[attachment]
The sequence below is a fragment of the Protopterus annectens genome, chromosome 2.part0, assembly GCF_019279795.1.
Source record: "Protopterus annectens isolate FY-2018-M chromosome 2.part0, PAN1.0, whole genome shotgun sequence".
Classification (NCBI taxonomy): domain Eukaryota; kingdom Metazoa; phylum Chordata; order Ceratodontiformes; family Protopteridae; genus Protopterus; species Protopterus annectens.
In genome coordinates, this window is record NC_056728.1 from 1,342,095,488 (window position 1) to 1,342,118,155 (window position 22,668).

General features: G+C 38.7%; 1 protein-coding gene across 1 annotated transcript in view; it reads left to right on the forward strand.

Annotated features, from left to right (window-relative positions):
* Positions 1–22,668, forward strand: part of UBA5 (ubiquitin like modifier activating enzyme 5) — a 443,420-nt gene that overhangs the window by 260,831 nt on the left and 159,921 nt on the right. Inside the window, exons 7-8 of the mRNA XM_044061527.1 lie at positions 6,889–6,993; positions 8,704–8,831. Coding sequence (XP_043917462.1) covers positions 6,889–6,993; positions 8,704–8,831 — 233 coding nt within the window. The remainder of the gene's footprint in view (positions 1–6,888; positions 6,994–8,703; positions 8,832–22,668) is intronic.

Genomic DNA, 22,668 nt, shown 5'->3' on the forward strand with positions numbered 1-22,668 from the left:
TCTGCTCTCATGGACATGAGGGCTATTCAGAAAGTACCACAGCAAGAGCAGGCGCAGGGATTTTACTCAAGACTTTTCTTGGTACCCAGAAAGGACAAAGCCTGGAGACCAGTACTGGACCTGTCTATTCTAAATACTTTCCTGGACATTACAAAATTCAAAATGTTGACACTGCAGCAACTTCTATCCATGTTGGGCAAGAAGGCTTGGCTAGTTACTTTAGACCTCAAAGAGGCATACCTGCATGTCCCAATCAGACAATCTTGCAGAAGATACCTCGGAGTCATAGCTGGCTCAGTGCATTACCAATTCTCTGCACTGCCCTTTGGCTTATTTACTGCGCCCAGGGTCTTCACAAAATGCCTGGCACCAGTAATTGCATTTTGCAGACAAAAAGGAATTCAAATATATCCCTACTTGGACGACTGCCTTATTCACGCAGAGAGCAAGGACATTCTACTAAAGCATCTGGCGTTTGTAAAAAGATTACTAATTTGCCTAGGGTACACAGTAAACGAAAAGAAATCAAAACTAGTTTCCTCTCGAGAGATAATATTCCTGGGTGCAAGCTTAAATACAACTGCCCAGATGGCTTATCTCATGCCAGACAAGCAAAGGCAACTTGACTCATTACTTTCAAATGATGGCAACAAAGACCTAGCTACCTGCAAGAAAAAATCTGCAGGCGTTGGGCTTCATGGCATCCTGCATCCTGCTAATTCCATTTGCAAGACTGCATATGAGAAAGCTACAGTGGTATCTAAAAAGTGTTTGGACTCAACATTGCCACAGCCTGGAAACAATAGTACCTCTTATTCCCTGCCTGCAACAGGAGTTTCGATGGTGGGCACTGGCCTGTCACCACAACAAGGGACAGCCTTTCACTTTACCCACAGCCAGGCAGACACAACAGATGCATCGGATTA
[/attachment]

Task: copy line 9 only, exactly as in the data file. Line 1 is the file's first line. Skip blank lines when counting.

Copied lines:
TCTGCTCTCATGGACATGAGGGCTATTCAGAAAGTACCACAGCAAGAGCAGGCGCAGGGATTTTACTCAAGACTTTTCTTGGTACCCAGAAAGGACAAAGCCTGGAGACCAGTACTGGACCTGTCTATTCTAAATACTTTCCTGGACATTACAAAATTCAAAATGTTGACACTGCAGCAACTTCTATCCATGTTGGGCAAGAAGGCTTGGCTAGTTACTTTAGACCTCAAAGAGGCATACCTGCATGTCCCAATCAGACAATCTTGCAGAAGATACCTCGGAGTCATAGCTGGCTCAGTGCATTACCAATTCTCTGCACTGCCCTTTGGCTTATTTACTGCGCCCAGGGTCTTCACAAAATGCCTGGCACCAGTAATTGCATTTTGCAGACAAAAAGGAATTCAAATATATCCCTACTTGGACGACTGCCTTATTCACGCAGAGAGCAAGGACATTCTACTAAAGCATCTGGCGTTTGTAAAAAGATTACTAATTTGCCTAGGGTACACAGTAAACGAAAAGAAATCAAAACTAGTTTCCTCTCGAGAGATAATATTCCTGGGTGCAAGCTTAAATACAACTGCCCAGATGGCTTATCTCATGCCAGACAAGCAAAGGCAACTTGACTCATTACTTTCAAATGATGGCAACAAAGACCTAGCTACCTGCAAGAAAAAATCTGCAGGCGTTGGGCTTCATGGCATCCTGCATCCTGCTAATTCCATTTGCAAGACTGCATATGAGAAAGCTACAGTGGTATCTAAAAAGTGTTTGGACTCAACATTGCCACAGCCTGGAAACAATAGTACCTCTTATTCCCTGCCTGCAACAGGAGTTTCGATGGTGGGCACTGGCCTGTCACCACAACAAGGGACAGCCTTTCACTTTACCCACAGCCAGGCAGACACAACAGATGCATCGGATTA